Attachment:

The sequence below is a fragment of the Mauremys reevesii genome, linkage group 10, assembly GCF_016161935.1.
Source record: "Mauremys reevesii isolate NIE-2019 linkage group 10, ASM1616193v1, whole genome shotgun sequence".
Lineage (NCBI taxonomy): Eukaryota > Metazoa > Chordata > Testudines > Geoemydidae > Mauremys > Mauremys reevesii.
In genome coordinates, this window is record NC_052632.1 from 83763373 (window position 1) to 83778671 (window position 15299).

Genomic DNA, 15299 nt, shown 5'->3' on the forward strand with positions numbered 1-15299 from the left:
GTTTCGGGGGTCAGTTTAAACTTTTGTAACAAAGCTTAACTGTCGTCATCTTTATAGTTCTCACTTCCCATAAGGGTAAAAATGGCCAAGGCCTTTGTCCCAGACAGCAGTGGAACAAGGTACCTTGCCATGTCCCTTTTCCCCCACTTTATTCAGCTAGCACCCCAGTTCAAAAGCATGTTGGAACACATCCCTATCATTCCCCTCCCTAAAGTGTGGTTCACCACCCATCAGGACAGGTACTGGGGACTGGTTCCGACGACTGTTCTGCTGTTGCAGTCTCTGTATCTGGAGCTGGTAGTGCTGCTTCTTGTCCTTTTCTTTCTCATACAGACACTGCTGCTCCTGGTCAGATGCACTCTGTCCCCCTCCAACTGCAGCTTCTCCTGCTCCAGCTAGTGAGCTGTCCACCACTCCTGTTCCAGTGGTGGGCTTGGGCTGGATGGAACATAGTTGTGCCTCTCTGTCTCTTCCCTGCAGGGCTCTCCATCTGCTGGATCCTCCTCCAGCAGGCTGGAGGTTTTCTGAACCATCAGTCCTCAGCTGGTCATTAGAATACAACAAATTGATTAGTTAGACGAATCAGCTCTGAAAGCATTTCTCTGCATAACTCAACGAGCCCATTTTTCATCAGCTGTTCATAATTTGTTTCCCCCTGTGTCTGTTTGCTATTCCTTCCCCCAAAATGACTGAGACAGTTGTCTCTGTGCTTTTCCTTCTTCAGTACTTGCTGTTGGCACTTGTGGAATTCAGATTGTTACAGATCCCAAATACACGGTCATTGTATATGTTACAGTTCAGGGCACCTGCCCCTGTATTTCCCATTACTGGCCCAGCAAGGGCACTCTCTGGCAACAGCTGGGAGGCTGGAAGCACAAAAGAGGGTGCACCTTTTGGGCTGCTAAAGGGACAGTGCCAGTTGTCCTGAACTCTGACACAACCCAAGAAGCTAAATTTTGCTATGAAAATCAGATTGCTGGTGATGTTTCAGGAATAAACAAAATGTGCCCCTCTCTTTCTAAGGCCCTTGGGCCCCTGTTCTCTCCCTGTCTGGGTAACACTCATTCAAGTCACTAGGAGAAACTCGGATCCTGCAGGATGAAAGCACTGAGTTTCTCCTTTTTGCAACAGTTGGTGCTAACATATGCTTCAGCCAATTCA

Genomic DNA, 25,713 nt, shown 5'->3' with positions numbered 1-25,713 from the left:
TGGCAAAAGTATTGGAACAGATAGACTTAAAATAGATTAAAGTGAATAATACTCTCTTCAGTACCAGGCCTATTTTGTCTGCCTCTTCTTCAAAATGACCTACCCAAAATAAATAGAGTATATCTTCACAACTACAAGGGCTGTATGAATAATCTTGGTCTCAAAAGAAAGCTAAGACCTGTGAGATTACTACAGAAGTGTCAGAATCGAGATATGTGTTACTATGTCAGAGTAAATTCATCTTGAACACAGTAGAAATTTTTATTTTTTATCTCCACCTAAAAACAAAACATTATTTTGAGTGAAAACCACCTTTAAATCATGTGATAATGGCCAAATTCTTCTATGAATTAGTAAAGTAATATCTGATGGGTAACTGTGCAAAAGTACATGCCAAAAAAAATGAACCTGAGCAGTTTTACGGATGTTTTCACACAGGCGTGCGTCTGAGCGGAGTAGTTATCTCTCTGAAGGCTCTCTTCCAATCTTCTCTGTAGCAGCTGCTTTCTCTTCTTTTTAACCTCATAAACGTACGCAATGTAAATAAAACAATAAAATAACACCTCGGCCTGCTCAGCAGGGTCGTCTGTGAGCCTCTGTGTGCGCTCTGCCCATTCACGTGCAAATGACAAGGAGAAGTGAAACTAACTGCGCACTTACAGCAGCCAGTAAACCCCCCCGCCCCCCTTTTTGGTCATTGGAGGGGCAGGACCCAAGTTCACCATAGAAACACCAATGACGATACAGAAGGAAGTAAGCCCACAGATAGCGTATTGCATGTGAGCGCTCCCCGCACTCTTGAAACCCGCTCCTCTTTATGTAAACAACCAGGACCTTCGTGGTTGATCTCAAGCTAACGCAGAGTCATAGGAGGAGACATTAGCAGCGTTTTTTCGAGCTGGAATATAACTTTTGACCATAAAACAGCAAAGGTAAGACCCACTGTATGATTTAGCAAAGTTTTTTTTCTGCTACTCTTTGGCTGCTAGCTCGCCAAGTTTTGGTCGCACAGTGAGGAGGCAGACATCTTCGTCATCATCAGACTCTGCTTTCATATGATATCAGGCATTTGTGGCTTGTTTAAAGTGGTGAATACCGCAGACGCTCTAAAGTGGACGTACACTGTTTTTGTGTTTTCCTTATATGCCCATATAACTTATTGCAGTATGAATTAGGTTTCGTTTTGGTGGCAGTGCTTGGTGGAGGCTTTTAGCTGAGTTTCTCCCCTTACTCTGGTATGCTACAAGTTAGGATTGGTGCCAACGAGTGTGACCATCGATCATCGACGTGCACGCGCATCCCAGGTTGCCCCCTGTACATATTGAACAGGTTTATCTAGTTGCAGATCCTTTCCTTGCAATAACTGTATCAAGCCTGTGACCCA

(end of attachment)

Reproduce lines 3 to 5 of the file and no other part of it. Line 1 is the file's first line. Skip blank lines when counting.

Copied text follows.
Lineage (NCBI taxonomy): Eukaryota > Metazoa > Chordata > Testudines > Geoemydidae > Mauremys > Mauremys reevesii.
In genome coordinates, this window is record NC_052632.1 from 83763373 (window position 1) to 83778671 (window position 15299).

Genomic DNA, 15299 nt, shown 5'->3' on the forward strand with positions numbered 1-15299 from the left: